Follow us

West End retail space in demand with surge in refurbishments and “rebased rents”

Tom Bottomley
24 February 2022

Retail space in London’s West End that is currently under redevelopment has leapt to 101,000 sq ft from 31,000 sq ft recorded in pre-pandemic December 2019, 49% up on the five-year average.

Flagship stores housing global brands have been “less impacted than others”, according to new research from property company Colliers, and shopping ‘destinations’ such as Bond Street, Regent Street, King’s Road and Long Acre have remained resilient despite an obvious ‘pandemic hit’ to London’s key retail destinations.

That’s been especially apparent on the King’s Road where a void rate was only marginally up from 5.3% in 2020 to 6.6% in 2022, and the Duke of York Square was 100% occupied.

Kensington High Street has seen a bigger hit, with a rising void rate up to 19.3% in 2022, compared to 14.5% in 2020, but that has been attributed to the local affluent demographic of the area and the work from home environment. However, Colliers notes a resurgence in new lettings as brands take advantage of rebased tents, with the expectation of a surge in footfall as local commuter and international travel increases.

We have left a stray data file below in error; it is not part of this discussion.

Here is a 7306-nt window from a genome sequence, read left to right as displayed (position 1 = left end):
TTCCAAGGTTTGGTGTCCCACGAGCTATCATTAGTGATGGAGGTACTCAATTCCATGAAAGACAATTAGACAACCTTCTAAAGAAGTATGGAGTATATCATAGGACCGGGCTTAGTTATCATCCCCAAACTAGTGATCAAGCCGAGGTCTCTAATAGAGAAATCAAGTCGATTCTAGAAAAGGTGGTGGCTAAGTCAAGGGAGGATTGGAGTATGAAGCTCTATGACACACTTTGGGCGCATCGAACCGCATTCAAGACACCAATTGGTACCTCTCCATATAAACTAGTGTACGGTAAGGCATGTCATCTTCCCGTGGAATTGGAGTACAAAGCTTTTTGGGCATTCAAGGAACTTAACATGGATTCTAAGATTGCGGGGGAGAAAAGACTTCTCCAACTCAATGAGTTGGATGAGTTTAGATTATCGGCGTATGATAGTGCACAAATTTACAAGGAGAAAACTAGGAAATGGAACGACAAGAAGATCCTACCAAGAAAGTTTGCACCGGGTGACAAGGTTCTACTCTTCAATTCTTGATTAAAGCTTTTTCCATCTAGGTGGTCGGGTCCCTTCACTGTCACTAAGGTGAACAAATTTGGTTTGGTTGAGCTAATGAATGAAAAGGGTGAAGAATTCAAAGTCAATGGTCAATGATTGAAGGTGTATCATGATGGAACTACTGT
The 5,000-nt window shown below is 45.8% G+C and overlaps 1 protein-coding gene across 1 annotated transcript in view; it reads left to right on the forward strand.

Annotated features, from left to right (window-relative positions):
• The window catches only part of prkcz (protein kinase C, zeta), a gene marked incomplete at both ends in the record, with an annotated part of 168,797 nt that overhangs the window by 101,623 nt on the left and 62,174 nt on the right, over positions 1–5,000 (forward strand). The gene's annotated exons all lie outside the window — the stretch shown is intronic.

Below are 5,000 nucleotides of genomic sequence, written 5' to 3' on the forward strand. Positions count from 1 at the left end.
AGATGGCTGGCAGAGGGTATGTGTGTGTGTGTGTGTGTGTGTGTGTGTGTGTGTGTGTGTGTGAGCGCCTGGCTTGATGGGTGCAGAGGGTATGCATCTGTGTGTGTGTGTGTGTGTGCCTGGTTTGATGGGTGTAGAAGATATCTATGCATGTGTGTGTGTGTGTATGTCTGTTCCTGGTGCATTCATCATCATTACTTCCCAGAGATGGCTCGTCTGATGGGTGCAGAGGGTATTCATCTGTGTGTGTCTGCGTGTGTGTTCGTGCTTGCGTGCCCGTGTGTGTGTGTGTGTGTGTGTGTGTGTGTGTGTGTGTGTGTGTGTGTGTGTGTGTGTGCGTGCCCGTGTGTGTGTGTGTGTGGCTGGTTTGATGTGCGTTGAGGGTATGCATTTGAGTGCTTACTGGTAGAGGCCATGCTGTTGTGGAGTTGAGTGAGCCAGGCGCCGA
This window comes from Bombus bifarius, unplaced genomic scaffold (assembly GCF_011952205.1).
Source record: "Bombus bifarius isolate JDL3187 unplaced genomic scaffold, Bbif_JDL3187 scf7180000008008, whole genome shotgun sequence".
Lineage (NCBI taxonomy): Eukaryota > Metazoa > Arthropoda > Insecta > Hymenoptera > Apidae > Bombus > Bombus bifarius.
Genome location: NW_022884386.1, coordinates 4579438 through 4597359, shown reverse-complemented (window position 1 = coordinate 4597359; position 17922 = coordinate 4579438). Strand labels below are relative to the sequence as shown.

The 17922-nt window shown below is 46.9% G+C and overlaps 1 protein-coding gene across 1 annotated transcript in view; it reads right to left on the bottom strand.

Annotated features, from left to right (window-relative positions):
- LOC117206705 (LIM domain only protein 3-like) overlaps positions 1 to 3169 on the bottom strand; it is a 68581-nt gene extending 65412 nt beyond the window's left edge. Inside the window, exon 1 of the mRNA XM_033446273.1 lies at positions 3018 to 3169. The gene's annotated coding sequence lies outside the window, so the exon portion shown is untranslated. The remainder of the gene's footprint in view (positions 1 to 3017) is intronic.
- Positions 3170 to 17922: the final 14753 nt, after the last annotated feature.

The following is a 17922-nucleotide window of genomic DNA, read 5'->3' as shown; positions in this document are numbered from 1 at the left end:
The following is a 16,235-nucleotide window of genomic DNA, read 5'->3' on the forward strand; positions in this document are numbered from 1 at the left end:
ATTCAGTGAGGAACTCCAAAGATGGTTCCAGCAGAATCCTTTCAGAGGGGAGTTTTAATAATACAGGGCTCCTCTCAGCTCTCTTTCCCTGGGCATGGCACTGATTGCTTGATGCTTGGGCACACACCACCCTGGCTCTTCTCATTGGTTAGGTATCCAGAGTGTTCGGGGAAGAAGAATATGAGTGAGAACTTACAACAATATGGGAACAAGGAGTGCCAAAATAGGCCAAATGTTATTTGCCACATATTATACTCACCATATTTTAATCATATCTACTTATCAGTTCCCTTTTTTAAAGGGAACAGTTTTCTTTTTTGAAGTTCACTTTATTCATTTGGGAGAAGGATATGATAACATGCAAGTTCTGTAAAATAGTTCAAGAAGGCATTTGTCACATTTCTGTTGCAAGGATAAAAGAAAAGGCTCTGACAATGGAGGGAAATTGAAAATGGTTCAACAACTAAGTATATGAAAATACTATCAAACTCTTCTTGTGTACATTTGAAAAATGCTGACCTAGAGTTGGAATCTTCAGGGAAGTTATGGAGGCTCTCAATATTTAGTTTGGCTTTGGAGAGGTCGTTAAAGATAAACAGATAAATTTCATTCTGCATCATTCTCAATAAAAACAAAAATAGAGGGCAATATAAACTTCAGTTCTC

Regent Street shows a void rate decline from 10% to 8.4% that occurred in the second half of 2021. Pitches reliant on local workforces are harder hit, and in reaction some retailers have reduced or changed opening days and hours to capture the highest rates of footfall.

Cheapside has been hit hard with the void rate rising from 3.4% in 2019 to 24.8% in 2022, but Colliers anticipates that Cheapside and other locations in the city of London will recover rapidly as the movement of workforces back into the office “continues apace”.

Paul Souber, Head of Central London Retail at Colliers, said: “The retail void rate in central London can’t be explained by one factor, as each pitch has its own character and mix of brands. One thing that has contributed, particularly on Oxford Street, is the loss of the department store. While these are being redeveloped, the projects will take time and as such will keep the headline rates high.

“Elsewhere, void rates need to be managed with great care to ensure that the right occupier is put in place that compliments the location - be that a pop-up, new entrant or a brand looking for the right size of space.”

Walter Boettcher, Head of Research and Economics at Colliers, added: “While void rates remain generally high, movement looks to be in a positive direction. The surge in refurbishments across the pitches bodes well, providing opportunities for new market entrants and the possibility of repositioning high streets generally. Despite an obvious ‘pandemic hit’ to London’s key retail destinations, punctuated by ubiquitous pop-up shops, few signs of a lasting upheaval are evident.”

Free NewsletterVISIT